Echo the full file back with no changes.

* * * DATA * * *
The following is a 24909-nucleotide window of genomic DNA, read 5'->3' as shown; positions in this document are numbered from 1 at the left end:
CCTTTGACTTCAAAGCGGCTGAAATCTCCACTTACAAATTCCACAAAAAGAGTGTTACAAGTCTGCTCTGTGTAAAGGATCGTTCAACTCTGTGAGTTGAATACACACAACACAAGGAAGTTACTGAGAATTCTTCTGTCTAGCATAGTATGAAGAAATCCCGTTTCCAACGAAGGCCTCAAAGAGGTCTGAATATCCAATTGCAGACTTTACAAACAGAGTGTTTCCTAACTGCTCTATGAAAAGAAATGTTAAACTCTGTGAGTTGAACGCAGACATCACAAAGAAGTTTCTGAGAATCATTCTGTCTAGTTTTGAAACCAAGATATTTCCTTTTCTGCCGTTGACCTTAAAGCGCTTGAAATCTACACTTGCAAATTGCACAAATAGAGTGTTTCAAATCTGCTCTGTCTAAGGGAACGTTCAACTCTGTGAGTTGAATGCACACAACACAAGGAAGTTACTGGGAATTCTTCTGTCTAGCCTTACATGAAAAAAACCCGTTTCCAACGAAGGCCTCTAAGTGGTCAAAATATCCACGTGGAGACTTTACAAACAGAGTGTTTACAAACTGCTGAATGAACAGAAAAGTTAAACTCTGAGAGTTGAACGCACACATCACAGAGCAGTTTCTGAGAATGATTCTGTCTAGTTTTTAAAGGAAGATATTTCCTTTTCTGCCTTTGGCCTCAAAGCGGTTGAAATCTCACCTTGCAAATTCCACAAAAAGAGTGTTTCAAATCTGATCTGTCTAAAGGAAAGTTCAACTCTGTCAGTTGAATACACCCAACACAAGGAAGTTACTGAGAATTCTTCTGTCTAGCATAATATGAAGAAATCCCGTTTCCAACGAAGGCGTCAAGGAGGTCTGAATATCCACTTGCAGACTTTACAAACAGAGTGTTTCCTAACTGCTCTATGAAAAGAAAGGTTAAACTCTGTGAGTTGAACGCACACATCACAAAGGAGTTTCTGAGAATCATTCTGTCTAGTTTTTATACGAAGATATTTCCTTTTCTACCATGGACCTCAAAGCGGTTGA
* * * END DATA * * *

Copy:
The following is a 24909-nucleotide window of genomic DNA, read 5'->3' as shown; positions in this document are numbered from 1 at the left end:
CCTTTGACTTCAAAGCGGCTGAAATCTCCACTTACAAATTCCACAAAAAGAGTGTTACAAGTCTGCTCTGTGTAAAGGATCGTTCAACTCTGTGAGTTGAATACACACAACACAAGGAAGTTACTGAGAATTCTTCTGTCTAGCATAGTATGAAGAAATCCCGTTTCCAACGAAGGCCTCAAAGAGGTCTGAATATCCAATTGCAGACTTTACAAACAGAGTGTTTCCTAACTGCTCTATGAAAAGAAATGTTAAACTCTGTGAGTTGAACGCAGACATCACAAAGAAGTTTCTGAGAATCATTCTGTCTAGTTTTGAAACCAAGATATTTCCTTTTCTGCCGTTGACCTTAAAGCGCTTGAAATCTACACTTGCAAATTGCACAAATAGAGTGTTTCAAATCTGCTCTGTCTAAGGGAACGTTCAACTCTGTGAGTTGAATGCACACAACACAAGGAAGTTACTGGGAATTCTTCTGTCTAGCCTTACATGAAAAAAACCCGTTTCCAACGAAGGCCTCTAAGTGGTCAAAATATCCACGTGGAGACTTTACAAACAGAGTGTTTACAAACTGCTGAATGAACAGAAAAGTTAAACTCTGAGAGTTGAACGCACACATCACAGAGCAGTTTCTGAGAATGATTCTGTCTAGTTTTTAAAGGAAGATATTTCCTTTTCTGCCTTTGGCCTCAAAGCGGTTGAAATCTCACCTTGCAAATTCCACAAAAAGAGTGTTTCAAATCTGATCTGTCTAAAGGAAAGTTCAACTCTGTCAGTTGAATACACCCAACACAAGGAAGTTACTGAGAATTCTTCTGTCTAGCATAATATGAAGAAATCCCGTTTCCAACGAAGGCGTCAAGGAGGTCTGAATATCCACTTGCAGACTTTACAAACAGAGTGTTTCCTAACTGCTCTATGAAAAGAAAGGTTAAACTCTGTGAGTTGAACGCACACATCACAAAGGAGTTTCTGAGAATCATTCTGTCTAGTTTTTATACGAAGATATTTCCTTTTCTACCATGGACCTCAAAGCGGTTGA